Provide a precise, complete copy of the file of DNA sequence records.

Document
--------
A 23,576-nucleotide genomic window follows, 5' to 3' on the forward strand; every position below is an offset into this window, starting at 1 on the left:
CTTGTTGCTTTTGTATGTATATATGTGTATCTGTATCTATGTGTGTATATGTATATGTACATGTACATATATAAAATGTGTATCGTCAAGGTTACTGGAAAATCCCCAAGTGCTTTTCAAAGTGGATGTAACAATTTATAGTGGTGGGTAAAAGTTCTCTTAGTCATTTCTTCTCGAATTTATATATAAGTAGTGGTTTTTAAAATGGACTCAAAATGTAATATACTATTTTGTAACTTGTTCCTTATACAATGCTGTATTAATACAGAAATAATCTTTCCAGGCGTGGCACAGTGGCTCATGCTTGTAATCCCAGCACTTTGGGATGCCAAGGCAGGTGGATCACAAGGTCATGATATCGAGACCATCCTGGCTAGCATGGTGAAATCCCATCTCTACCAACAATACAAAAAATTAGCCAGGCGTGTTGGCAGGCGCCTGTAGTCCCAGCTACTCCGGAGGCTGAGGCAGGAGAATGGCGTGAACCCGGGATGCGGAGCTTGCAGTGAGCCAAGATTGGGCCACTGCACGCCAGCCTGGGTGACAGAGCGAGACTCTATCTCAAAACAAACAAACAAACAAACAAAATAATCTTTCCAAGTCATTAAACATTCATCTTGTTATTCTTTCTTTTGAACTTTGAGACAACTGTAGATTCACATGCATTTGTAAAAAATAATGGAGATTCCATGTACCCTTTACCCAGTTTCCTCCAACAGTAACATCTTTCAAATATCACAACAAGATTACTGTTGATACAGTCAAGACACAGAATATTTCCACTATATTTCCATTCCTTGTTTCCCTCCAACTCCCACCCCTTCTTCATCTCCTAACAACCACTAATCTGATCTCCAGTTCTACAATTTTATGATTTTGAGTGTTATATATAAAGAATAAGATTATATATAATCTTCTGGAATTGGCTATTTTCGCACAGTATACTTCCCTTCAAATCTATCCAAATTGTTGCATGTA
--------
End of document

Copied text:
A 23,576-nucleotide genomic window follows, 5' to 3' on the forward strand; every position below is an offset into this window, starting at 1 on the left:
CTTGTTGCTTTTGTATGTATATATGTGTATCTGTATCTATGTGTGTATATGTATATGTACATGTACATATATAAAATGTGTATCGTCAAGGTTACTGGAAAATCCCCAAGTGCTTTTCAAAGTGGATGTAACAATTTATAGTGGTGGGTAAAAGTTCTCTTAGTCATTTCTTCTCGAATTTATATATAAGTAGTGGTTTTTAAAATGGACTCAAAATGTAATATACTATTTTGTAACTTGTTCCTTATACAATGCTGTATTAATACAGAAATAATCTTTCCAGGCGTGGCACAGTGGCTCATGCTTGTAATCCCAGCACTTTGGGATGCCAAGGCAGGTGGATCACAAGGTCATGATATCGAGACCATCCTGGCTAGCATGGTGAAATCCCATCTCTACCAACAATACAAAAAATTAGCCAGGCGTGTTGGCAGGCGCCTGTAGTCCCAGCTACTCCGGAGGCTGAGGCAGGAGAATGGCGTGAACCCGGGATGCGGAGCTTGCAGTGAGCCAAGATTGGGCCACTGCACGCCAGCCTGGGTGACAGAGCGAGACTCTATCTCAAAACAAACAAACAAACAAACAAAATAATCTTTCCAAGTCATTAAACATTCATCTTGTTATTCTTTCTTTTGAACTTTGAGACAACTGTAGATTCACATGCATTTGTAAAAAATAATGGAGATTCCATGTACCCTTTACCCAGTTTCCTCCAACAGTAACATCTTTCAAATATCACAACAAGATTACTGTTGATACAGTCAAGACACAGAATATTTCCACTATATTTCCATTCCTTGTTTCCCTCCAACTCCCACCCCTTCTTCATCTCCTAACAACCACTAATCTGATCTCCAGTTCTACAATTTTATGATTTTGAGTGTTATATATAAAGAATAAGATTATATATAATCTTCTGGAATTGGCTATTTTCGCACAGTATACTTCCCTTCAAATCTATCCAAATTGTTGCATGTA